So—how exactly do we bid in a tax deed auction?
In the previous blog post, I introduced you to what a tax deed auction is, how it works, and how you can make the most of it. But how does the bidding process work? How complicated is it? And what’s the timeline for each stage of the process?
When the Auction Begins
When you bid on a property before the auction starts (see part 1 on how to do this), there will generally be a page on the website where your active bids are ongoing, the status of your bid (whether anyone else has outbid you), along with details about the property itself.
If you’re at all familiar with how auctions work on eBay, the bidding and live auction processes at a tax deed auction are relatively similar.
The way it works is that the “current high bid” is always an increment (in this case, a hundred dollars) more than the previous bidder. For example, if the current high bid is at $7,000 and I bid $10,000, it doesn’t mean that the new high bid is $10,000—it will be $7,100.
In Michigan, you’re allowed to bid up to 30 days before the date of the auction, and your bid won’t get locked in until the action starts (so if you want to back out, you have that option).
On tax-sale.info, which handles most of the county auctions throughout the state of Michigan, each individual county (or sometimes, groups of counties) will hold their auctions on different days throughout late-September and early-October, so even if you win nothing in one particular auction, you’ll still have a chance to bid at the other auctions happening later in the month.
Responding to Competing Bids (or Not)
When you’re focusing on only the best properties at a tax deed auction, there’s going to be A LOT of competition. If you’re only planning to make the minimum bid amount, don’t expect to walk away with any tax deed when the auction is over, because you will be outbid almost every time.
Depending on the website, the live bids may be refreshed in real-time, or you might need to manually refresh the page to see what the current high bid is. In any case, bidding at these auctions also means recognizing which properties are worth adjusting your bids for. Some properties are worth fighting for, but many are not.
One strategy is to look at the assessed value of the property, which is usually a percentage of the property’s estimated market value (according to the county assessor, anyway).
In Michigan, the assessed is 50% of the total market value, so if the competing bids are getting close to (or exceeding) the total market value, most investors will abandon their bidding because there simply isn’t enough value in the deal to justify their investment.
The goal is to be the winning bidder on a property that is deeply discounted, and worth far more than the winning bid amount. This kind of excessive value is what every tax deed investor is looking for.
In my case, when I’m looking specifically for vacant land properties, I usually peg the maximum bid price at 30% of the total market value, which is obviously far below the assessed value.
Again, if you’re going to participate in a tax deed auction, it’s a good idea to go into it with a maximum amount in mind… a ceiling number that you absolutely will not exceed under any circumstances.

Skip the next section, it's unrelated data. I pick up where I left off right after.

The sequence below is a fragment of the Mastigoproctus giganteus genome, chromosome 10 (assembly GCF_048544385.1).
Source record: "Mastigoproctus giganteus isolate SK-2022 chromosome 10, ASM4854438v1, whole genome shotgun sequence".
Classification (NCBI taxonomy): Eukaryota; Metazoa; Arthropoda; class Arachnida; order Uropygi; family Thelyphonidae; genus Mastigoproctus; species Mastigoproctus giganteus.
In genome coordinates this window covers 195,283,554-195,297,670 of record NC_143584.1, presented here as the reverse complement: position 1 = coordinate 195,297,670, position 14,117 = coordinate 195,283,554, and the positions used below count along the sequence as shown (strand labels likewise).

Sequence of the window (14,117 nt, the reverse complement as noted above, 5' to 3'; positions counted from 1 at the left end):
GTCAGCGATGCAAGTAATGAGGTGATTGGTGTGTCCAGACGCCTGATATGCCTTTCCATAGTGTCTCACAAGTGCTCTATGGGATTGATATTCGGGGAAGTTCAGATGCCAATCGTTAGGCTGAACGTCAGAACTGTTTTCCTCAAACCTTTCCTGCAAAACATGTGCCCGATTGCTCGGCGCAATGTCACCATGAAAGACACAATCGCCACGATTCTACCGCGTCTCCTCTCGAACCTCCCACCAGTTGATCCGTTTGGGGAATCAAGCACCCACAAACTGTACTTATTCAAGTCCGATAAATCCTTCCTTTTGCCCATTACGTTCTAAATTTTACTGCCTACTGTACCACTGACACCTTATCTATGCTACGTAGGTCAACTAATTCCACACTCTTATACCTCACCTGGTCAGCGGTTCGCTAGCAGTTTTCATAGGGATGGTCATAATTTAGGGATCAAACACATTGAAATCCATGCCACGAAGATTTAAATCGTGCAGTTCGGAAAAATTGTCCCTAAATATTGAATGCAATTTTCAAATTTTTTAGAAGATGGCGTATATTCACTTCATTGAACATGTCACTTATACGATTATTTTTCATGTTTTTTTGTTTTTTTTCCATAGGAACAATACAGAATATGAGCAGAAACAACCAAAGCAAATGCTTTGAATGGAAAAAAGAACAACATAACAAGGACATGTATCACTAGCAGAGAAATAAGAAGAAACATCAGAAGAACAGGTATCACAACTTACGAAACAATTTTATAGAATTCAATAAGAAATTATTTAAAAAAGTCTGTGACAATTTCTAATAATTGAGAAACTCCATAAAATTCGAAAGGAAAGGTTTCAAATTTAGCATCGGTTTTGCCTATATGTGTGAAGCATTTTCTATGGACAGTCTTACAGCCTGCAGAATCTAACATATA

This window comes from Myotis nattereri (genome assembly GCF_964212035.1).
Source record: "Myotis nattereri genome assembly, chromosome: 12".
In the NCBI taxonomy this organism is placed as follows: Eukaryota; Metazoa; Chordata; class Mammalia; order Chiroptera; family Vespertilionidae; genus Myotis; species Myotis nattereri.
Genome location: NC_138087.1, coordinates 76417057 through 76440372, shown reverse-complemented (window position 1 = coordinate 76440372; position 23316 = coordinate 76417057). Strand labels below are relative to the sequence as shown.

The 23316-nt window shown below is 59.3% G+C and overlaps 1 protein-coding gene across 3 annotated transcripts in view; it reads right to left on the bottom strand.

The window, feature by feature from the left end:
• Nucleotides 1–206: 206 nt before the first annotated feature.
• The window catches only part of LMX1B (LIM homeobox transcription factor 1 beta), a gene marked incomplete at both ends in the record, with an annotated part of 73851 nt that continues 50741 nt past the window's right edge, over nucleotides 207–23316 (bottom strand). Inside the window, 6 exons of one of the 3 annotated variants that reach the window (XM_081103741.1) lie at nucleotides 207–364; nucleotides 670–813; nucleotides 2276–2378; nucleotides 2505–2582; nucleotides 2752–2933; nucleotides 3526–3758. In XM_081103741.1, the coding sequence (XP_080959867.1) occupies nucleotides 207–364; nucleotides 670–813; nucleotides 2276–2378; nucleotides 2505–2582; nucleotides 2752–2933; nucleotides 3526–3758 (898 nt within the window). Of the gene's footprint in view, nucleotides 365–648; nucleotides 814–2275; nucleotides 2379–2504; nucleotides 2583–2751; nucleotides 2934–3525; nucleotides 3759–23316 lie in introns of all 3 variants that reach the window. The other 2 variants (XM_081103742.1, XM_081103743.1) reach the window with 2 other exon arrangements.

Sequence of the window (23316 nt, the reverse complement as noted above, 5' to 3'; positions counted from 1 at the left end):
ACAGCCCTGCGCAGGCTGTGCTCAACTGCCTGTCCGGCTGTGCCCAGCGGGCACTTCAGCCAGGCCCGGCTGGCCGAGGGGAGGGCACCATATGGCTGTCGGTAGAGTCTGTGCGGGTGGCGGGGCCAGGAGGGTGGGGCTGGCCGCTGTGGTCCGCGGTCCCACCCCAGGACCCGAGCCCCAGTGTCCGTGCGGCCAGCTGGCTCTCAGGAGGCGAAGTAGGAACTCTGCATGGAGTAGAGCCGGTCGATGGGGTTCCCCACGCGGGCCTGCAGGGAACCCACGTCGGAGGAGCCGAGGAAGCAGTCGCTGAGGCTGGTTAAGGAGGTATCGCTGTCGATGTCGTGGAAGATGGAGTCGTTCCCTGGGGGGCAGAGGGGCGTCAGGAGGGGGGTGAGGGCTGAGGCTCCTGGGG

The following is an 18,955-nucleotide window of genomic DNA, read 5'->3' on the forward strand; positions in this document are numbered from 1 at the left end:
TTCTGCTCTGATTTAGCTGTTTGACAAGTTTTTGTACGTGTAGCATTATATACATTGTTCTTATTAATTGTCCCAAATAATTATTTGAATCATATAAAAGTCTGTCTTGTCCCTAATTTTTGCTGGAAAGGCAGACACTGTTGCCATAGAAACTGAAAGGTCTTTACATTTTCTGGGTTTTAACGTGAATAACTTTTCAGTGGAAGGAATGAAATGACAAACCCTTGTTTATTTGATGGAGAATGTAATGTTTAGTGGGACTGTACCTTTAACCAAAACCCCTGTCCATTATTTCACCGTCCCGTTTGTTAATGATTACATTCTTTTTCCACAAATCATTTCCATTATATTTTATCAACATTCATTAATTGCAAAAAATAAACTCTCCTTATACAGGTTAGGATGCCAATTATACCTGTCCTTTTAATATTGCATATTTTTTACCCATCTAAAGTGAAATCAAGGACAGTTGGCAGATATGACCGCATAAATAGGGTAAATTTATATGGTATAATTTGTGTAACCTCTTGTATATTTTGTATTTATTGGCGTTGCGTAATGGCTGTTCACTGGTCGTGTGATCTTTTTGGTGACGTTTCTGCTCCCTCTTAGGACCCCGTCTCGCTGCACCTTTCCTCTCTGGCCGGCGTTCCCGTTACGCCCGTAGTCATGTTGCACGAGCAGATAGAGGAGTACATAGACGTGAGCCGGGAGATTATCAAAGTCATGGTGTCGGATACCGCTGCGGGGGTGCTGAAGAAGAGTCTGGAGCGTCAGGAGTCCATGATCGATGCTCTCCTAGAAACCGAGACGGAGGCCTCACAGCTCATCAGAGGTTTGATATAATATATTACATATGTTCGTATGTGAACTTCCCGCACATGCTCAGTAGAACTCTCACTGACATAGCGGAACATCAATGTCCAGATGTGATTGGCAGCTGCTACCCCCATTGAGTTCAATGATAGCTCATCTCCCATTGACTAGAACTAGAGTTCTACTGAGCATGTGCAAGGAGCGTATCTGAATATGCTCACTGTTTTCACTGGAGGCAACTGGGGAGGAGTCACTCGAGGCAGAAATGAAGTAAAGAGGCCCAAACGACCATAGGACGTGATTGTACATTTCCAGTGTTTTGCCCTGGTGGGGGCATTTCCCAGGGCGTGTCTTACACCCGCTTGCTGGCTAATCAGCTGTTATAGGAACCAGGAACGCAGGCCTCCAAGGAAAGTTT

If your maximum value has been outbid by a competitor (which happens almost all the time, mind you), it’s important to NOT get carried away in the emotion that auctions are famous for. This is how people start making dumb financial decisions that come back to haunt them… and it’s much easier to avoid these when you have a pre-defined maximum bid amount in mind for each property.
Assessing the Accuracy of the Total Market Value
On Michigan’s tax deed auction website, the information for the property includes the assessed value, and the total market value of the property.
You don’t need to take this as gospel truth, however. You can cross-reference it with other tools, like Zillow, and run comps on similar properties in the area. You will most likely find that the total market value of the property is different (usually less) than the one you see on Zillow, so you can use this information whether to increase your bid or let it go.
After the Auction
When the auction is finished (they typically begin at 10:00 am and finish at 7:00 pm the same day), all bids are locked and closed, and you will no longer be able to modify your bids. If you lost a bid on a property, you will see how much it has sold for, including how many people viewed it (note that the number of views doesn’t mean unique views or how many have bid on it—it’s just how many times that property was loaded into a browser). If you are the winning bidder, you’ll be expected to fork over the money immediately in exchange for a tax deed from the county.
Stick around for the next part in this series, where I’ll show you how to take the county’s raw data and decide which properties to bid on. I’ll also show you how I spot properties with a great profit margin and attributes that make the most sense to me. These little tricks can be a huge time-saver and they’ve helped me find order in the chaos of the county’s property data.